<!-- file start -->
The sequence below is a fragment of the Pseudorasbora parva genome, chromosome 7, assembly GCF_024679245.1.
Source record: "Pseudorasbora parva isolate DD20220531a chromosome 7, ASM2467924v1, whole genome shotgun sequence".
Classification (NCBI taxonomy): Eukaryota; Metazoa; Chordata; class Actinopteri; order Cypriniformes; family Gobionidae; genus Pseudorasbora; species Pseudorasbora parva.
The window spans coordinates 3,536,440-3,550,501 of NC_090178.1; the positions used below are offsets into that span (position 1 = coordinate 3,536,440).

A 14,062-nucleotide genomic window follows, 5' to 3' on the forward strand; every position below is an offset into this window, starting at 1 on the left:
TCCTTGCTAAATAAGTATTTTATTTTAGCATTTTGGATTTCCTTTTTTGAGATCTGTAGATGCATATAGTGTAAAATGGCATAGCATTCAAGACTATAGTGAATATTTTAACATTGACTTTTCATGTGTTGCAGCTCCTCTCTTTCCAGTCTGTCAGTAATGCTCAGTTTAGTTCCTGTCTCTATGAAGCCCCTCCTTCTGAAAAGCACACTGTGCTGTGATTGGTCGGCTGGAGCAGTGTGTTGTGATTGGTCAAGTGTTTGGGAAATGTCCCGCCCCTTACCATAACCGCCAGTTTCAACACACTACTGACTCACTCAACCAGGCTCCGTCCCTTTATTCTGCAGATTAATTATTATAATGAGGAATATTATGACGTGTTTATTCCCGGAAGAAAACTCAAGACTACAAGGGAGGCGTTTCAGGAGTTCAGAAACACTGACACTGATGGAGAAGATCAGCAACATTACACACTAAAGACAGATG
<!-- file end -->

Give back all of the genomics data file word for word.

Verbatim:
The sequence below is a fragment of the Pseudorasbora parva genome, chromosome 7, assembly GCF_024679245.1.
Source record: "Pseudorasbora parva isolate DD20220531a chromosome 7, ASM2467924v1, whole genome shotgun sequence".
Classification (NCBI taxonomy): Eukaryota; Metazoa; Chordata; class Actinopteri; order Cypriniformes; family Gobionidae; genus Pseudorasbora; species Pseudorasbora parva.
The window spans coordinates 3,536,440-3,550,501 of NC_090178.1; the positions used below are offsets into that span (position 1 = coordinate 3,536,440).

A 14,062-nucleotide genomic window follows, 5' to 3' on the forward strand; every position below is an offset into this window, starting at 1 on the left:
TCCTTGCTAAATAAGTATTTTATTTTAGCATTTTGGATTTCCTTTTTTGAGATCTGTAGATGCATATAGTGTAAAATGGCATAGCATTCAAGACTATAGTGAATATTTTAACATTGACTTTTCATGTGTTGCAGCTCCTCTCTTTCCAGTCTGTCAGTAATGCTCAGTTTAGTTCCTGTCTCTATGAAGCCCCTCCTTCTGAAAAGCACACTGTGCTGTGATTGGTCGGCTGGAGCAGTGTGTTGTGATTGGTCAAGTGTTTGGGAAATGTCCCGCCCCTTACCATAACCGCCAGTTTCAACACACTACTGACTCACTCAACCAGGCTCCGTCCCTTTATTCTGCAGATTAATTATTATAATGAGGAATATTATGACGTGTTTATTCCCGGAAGAAAACTCAAGACTACAAGGGAGGCGTTTCAGGAGTTCAGAAACACTGACACTGATGGAGAAGATCAGCAACATTACACACTAAAGACAGATG